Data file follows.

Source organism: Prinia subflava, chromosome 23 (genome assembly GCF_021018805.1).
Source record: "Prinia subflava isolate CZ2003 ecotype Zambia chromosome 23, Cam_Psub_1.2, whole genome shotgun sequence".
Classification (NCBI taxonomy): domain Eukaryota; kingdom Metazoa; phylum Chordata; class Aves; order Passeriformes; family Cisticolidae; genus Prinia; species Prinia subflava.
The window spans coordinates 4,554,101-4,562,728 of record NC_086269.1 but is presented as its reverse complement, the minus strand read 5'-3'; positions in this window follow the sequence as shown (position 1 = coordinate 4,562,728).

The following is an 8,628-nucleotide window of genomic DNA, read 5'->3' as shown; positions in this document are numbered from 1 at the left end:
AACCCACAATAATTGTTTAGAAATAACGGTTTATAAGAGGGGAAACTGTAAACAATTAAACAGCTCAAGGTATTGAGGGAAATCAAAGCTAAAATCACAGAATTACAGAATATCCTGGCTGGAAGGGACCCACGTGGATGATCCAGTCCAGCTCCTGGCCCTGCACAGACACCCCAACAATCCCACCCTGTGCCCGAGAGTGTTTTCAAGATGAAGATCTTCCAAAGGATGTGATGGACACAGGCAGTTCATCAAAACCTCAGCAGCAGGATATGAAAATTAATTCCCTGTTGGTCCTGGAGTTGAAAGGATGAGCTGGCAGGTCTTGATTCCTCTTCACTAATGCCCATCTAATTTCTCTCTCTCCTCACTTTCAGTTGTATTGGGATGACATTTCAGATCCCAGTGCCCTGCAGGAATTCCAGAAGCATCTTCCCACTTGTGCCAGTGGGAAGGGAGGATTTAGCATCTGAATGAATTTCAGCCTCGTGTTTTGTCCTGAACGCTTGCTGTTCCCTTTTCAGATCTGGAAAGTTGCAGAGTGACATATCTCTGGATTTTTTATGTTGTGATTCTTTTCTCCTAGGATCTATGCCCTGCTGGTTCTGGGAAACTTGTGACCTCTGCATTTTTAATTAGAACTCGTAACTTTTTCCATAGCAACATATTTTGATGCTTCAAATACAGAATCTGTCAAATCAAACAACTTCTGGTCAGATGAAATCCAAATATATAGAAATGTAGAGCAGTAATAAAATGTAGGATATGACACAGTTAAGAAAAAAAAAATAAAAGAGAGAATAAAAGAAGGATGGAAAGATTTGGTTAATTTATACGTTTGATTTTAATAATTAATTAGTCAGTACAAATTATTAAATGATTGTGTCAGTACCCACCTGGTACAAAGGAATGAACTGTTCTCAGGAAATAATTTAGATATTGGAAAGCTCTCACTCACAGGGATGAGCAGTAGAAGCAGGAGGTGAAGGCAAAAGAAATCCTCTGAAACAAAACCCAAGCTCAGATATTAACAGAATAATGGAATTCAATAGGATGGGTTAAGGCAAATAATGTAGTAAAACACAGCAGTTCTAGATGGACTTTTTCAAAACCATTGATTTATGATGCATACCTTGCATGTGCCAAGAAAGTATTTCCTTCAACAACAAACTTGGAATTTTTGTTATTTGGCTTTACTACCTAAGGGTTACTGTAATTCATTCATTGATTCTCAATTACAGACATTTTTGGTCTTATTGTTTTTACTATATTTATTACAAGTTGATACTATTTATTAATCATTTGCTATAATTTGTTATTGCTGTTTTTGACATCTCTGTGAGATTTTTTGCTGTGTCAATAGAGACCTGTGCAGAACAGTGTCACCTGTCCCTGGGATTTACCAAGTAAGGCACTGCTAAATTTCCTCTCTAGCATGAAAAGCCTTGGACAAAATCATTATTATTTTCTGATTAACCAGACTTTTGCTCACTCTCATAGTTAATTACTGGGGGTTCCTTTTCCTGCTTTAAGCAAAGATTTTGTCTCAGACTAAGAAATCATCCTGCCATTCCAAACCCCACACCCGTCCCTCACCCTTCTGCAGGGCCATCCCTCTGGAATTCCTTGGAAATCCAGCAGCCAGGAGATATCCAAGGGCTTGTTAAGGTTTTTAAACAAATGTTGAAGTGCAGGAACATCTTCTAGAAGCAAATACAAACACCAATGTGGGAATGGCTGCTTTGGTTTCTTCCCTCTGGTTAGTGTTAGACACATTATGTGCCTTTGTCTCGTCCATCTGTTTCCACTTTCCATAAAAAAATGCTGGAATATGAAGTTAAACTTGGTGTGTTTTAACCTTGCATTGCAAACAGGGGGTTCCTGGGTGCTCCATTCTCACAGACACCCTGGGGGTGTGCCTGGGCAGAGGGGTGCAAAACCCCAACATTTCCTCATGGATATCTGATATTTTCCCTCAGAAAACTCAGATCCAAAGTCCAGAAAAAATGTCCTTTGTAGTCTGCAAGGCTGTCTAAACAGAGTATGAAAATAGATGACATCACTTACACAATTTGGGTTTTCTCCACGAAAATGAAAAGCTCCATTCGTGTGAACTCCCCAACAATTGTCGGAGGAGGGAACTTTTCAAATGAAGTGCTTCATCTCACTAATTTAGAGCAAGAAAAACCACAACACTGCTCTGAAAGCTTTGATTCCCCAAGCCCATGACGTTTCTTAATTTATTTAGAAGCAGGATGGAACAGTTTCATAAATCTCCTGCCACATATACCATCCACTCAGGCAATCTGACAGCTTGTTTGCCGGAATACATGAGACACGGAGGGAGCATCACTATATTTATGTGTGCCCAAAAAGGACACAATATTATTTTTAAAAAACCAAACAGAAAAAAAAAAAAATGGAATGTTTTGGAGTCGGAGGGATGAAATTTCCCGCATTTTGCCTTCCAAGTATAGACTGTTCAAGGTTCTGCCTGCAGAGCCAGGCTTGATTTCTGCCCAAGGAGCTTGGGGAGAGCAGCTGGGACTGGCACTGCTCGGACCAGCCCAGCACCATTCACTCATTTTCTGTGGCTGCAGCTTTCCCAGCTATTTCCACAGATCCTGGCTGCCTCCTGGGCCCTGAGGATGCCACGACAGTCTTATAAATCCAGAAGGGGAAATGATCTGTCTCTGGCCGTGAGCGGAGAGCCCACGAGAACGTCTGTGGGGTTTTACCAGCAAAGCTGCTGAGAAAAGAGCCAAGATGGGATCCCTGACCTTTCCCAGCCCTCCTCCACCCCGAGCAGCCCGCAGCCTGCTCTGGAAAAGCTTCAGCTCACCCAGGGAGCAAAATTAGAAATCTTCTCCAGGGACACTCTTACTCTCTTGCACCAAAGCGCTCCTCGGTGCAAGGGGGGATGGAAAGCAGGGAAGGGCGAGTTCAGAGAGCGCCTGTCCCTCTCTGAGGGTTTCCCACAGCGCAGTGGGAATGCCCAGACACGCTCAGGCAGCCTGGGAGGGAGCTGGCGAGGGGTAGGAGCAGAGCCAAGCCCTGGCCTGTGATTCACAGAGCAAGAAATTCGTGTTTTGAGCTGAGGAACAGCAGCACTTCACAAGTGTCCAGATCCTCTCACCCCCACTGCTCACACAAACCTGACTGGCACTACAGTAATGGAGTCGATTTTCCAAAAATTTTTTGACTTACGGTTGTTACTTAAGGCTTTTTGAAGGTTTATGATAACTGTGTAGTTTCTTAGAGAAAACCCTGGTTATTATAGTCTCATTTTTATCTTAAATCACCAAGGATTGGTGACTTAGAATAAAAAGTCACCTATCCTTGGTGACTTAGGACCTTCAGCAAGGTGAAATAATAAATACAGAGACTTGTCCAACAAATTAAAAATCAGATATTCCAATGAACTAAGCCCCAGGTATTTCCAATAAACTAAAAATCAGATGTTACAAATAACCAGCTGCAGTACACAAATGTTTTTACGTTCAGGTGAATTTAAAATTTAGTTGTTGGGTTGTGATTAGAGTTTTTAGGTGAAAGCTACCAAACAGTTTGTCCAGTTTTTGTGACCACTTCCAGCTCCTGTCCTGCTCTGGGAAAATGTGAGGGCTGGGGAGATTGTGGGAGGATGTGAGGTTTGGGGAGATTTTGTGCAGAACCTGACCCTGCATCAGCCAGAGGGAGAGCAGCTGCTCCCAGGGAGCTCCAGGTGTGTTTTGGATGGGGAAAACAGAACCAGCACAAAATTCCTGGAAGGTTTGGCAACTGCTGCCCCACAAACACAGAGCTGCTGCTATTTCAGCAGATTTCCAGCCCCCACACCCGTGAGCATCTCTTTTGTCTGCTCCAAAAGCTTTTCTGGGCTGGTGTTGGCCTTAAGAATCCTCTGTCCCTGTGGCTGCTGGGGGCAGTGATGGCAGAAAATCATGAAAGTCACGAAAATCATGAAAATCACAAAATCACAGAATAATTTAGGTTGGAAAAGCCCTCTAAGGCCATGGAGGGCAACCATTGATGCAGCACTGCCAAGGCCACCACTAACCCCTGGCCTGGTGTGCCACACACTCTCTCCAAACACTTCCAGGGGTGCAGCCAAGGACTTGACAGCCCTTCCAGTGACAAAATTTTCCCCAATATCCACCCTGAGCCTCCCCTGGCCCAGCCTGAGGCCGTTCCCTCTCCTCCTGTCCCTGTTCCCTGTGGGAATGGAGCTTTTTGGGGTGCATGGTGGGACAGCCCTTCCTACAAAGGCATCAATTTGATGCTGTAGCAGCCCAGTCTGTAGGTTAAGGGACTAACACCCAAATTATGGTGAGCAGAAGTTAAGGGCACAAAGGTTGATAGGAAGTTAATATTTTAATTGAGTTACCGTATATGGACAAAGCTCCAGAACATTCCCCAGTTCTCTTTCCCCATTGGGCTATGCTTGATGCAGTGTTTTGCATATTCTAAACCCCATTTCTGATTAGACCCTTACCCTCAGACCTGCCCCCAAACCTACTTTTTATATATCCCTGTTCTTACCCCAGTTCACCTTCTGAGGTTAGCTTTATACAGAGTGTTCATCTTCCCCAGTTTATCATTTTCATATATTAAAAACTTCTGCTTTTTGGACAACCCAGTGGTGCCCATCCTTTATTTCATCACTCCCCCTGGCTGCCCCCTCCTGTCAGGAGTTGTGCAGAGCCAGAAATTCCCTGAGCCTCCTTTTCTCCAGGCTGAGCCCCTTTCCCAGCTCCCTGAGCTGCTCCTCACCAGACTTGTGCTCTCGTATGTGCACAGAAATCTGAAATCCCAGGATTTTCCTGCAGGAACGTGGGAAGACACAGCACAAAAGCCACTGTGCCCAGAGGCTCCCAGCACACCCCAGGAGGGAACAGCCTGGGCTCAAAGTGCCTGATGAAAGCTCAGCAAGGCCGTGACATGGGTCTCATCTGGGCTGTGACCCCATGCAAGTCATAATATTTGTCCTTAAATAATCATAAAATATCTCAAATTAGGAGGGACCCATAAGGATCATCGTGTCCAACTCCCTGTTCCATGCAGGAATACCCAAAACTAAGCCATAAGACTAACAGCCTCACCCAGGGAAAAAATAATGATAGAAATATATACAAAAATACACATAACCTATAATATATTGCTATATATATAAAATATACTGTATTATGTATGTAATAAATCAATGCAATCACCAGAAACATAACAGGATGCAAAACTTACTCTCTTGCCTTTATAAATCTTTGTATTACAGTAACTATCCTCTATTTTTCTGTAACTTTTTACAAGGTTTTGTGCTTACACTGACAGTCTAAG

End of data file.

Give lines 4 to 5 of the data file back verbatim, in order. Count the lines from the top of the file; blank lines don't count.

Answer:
The window spans coordinates 4,554,101-4,562,728 of record NC_086269.1 but is presented as its reverse complement, the minus strand read 5'-3'; positions in this window follow the sequence as shown (position 1 = coordinate 4,562,728).

The following is an 8,628-nucleotide window of genomic DNA, read 5'->3' as shown; positions in this document are numbered from 1 at the left end: